• Big Daddy
    July 14, 2009 9:21 a.m.

    I was 14 years old, at Anaheim Stadium watching the Angels play the Oakland A's - they flashed on the scoreboard that Man had landed on the Moon. I drew on my program a picture of a spacecraft landing on the Moon...I still have the program...

  • deedee
    July 14, 2009 8:24 a.m.

    I was 12. My grandma had the only color TV in the town where I grew up.
    She lived next door to us so we went to her house to watch the landing. It was standing room only. As many of the towns people as could fit in her front room had arrived to see and hear about the moon landing. People were even on the front porch watching. IT was great!!! We all cheered.

  • Hassan Salisu
    July 14, 2009 7:06 a.m.

    I was nine years old and in primary school then in Lagos ,Nigeria.All I can remember was the fear of particle dustts coming to earth from the moon and that such dust partcles were responsible for eye infections popularly called "apolo".However, it was exciting to me that humans could land on the moon!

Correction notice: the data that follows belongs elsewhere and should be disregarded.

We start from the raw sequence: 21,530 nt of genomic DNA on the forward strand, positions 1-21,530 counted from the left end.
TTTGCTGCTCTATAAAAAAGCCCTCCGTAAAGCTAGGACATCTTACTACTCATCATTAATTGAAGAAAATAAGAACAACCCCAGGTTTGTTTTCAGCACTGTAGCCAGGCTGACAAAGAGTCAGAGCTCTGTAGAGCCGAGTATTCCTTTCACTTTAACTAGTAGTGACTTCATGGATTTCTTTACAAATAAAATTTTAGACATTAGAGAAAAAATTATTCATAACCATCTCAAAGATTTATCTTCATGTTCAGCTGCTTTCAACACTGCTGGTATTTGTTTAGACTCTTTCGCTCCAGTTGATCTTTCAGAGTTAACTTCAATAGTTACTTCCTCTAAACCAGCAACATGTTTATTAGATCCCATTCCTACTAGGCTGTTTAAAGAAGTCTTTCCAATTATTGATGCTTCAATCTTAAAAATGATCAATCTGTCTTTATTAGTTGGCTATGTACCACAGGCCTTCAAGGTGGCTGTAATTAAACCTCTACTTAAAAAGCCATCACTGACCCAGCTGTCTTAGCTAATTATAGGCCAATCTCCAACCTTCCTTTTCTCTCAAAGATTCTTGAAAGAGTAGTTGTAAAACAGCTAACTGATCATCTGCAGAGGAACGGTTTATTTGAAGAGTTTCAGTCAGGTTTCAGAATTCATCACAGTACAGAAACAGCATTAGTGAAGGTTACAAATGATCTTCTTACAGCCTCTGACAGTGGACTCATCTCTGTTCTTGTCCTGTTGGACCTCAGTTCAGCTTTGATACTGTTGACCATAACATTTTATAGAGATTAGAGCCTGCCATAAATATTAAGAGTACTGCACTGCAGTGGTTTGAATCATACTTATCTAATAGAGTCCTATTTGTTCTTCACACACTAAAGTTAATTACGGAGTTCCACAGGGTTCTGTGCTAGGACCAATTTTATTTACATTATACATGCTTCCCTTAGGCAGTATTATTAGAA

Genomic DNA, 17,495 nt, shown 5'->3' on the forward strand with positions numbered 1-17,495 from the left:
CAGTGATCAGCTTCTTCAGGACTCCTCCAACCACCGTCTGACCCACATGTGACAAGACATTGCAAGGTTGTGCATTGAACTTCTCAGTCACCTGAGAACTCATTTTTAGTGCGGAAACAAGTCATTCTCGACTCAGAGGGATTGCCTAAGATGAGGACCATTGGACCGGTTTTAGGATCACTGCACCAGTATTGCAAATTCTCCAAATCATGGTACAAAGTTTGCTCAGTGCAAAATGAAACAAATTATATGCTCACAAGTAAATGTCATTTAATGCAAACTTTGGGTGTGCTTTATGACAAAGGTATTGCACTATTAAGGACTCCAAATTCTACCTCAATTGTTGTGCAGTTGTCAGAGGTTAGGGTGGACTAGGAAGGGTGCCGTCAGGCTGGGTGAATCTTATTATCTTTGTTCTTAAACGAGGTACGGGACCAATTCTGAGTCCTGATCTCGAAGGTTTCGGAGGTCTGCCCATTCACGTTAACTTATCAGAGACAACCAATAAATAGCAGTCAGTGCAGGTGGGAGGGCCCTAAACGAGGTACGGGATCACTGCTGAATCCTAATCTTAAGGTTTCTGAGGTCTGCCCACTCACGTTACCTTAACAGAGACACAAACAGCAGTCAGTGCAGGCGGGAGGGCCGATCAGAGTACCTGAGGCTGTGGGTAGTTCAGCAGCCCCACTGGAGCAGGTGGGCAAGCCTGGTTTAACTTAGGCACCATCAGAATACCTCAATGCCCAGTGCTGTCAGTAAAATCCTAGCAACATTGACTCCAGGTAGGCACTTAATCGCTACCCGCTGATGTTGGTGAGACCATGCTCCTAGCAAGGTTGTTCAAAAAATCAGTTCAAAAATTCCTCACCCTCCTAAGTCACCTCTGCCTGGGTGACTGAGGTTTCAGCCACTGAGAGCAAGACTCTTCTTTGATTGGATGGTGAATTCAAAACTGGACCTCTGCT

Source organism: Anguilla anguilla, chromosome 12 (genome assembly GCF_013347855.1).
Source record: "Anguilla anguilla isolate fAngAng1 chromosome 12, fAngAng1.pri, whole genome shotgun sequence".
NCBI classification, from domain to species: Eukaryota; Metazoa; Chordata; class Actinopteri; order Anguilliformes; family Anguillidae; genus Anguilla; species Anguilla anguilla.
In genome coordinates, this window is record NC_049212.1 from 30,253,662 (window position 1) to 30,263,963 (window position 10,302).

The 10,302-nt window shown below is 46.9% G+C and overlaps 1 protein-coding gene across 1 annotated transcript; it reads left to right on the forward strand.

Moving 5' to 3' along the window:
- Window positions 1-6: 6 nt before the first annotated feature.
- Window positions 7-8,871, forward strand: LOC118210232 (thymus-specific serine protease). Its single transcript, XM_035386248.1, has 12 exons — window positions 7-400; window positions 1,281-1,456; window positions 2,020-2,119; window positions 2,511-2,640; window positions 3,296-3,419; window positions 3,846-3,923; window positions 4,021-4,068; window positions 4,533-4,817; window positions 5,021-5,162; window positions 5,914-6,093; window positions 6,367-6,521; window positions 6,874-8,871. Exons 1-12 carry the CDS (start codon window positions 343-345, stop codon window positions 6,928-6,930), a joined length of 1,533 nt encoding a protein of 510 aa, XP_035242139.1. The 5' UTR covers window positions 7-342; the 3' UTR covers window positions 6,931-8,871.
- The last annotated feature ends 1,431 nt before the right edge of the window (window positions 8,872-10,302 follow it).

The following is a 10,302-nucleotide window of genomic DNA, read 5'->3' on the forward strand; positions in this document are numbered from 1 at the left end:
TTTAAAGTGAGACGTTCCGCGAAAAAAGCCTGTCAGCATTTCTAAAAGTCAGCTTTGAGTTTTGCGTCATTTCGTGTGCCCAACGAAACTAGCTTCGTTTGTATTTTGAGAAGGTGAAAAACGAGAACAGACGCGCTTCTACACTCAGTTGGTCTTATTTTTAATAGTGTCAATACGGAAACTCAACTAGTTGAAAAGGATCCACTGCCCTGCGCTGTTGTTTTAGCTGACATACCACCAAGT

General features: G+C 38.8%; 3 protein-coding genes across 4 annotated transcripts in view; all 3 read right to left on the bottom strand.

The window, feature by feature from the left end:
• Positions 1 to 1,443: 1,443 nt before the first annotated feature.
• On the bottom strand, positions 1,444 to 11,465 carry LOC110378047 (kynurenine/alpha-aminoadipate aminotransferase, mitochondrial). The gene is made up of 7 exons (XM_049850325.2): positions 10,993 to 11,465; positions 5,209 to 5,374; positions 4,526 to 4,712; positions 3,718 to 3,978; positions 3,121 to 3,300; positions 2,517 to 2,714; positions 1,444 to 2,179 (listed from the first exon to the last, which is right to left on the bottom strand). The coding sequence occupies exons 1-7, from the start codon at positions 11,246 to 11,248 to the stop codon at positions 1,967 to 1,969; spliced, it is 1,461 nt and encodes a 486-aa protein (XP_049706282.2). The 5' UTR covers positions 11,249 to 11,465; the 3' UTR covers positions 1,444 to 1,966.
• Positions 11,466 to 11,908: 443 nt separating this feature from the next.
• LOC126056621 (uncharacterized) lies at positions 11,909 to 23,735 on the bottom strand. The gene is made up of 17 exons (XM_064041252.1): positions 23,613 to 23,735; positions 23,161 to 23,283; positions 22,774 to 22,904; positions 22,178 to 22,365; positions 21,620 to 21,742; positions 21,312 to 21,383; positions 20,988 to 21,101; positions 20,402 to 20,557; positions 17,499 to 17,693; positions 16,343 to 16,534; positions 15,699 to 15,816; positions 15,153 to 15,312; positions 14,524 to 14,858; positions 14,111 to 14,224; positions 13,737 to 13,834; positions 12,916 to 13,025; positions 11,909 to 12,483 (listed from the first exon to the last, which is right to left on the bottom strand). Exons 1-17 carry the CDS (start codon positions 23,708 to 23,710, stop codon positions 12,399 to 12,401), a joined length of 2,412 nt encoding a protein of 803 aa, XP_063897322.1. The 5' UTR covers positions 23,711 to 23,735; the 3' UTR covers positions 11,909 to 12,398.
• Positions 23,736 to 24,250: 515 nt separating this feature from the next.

• bmblack
    July 13, 2009 11:05 p.m.

    We lived in Tustin, California and had just moved into our new home. I was just four years old, but I remember going to our next door neighbors home to watch it on their television as they had a bigger screen than we did. recall sitting on the floor right in front of the TV and hearing the words,"One small step..."

  • captain
    July 13, 2009 6:59 p.m.

    I was 13years old and walked outside in long beach calif. and looked up at the moon and thought to myself... "wow there are two people on the moon right now. That is sooo cool!" I also was so proud to be an American.

  • J. Wilhite, Red Bluff
    July 13, 2009 3:43 p.m.

    It was my 15th birthday and I had been asked by my best friends family to water their yard. I used their key and watched the event on their color TV. I was respectful of their home but I remember sitting in their house by myself and watched the whole event. What a birthday present.